I’ve always been a little envious of people my age who got to see this strange seven-part serial when it was shown in America. I first read about Children of the Stones in Roger Fulton’s Encyclopedia of TV Science Fiction, and started telling people how interesting so many of these unfamiliar British programs sounded. This was about 1990, there wasn’t any Wikipedia then. Surprisingly, some friends remembered this show from their childhood. If they’d forgotten it, they remembered it in a hurry. “Geez, that was a creepy show,” people would say in hushed tones. This stunned me. You mean this was shown in the US and I missed it?! More on this later in the week.
It has always enjoyed a cult following in the UK, where it was first shown in early 1977. It was made by HTV, the old company that serviced Wales and the west of England, and was filmed on location in the well-known village of Avebury. Its prehistoric stone circles became the setting for the fictional Milbury, where Adam Brake and his teenage son Matthew are staying for a few months. Dr. Brake is an astrophysicist doing research into the 53 stones of Milbury.
Matthew and Adam quickly learn that Milbury is a very strange place. Matthew has strange hallucinations almost upon arrival, many of the villagers greet each other with vacant smiles and “happy day,” some of the schoolkids are tackling unbelievably complex algebra, and when Adam touches one of the stones in the incredibly neat climax to episode one, he has a bizarre vision and is thrown about three feet backward.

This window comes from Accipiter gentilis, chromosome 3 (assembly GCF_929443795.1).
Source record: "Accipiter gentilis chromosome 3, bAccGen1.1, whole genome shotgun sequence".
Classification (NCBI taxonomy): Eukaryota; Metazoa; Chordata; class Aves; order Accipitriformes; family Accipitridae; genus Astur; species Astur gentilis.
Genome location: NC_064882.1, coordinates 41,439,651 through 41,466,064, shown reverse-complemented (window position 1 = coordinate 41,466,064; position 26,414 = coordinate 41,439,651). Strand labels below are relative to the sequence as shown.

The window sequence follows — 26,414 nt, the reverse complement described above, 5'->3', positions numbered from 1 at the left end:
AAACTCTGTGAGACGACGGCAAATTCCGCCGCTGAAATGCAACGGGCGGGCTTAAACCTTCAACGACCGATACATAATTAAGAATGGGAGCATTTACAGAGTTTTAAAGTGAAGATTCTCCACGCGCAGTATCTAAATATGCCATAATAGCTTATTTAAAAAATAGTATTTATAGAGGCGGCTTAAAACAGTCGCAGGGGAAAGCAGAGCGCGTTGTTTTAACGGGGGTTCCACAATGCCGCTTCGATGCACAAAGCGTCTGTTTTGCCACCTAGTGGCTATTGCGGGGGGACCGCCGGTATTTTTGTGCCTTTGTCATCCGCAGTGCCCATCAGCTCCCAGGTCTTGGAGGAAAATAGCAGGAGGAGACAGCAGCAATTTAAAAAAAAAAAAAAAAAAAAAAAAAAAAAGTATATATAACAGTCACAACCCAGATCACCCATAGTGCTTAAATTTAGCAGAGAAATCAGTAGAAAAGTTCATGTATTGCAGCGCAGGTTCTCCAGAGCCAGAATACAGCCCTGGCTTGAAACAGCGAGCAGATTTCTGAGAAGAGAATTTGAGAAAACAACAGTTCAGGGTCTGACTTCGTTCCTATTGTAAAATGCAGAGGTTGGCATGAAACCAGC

Children of the Stones has a great cast, featuring Gareth Thomas as Adam and Peter Demin as Matthew. Iain Cuthberson plays the landlord, and Veronica Strong is another new arrival to the village, having recently become curator of the museum. Katharine Levy plays her daughter, Sandra, who has been here long enough to know that some of the other children are very, very strange. The show was written by Jeremy Burnham and Trevor Ray. Burnham had written a few episodes in the final season of The Avengers – not, sadly, any of my favorites, but we won’t hold it against him! The duo collaborated on writing another children’s serial about myths and legends and the present day, Raven, later in 1977 for ATV.
This didn’t blow our son away or anything, but he does find it interesting and curious. The children in the show aren’t so old that he can’t identify with them, though I do think he was unhappy about the class bully. I think the slow, creepy, unpacking of the mystery is going to make this a very satisfying slow burner, and we’ll see what happens next tomorrow night.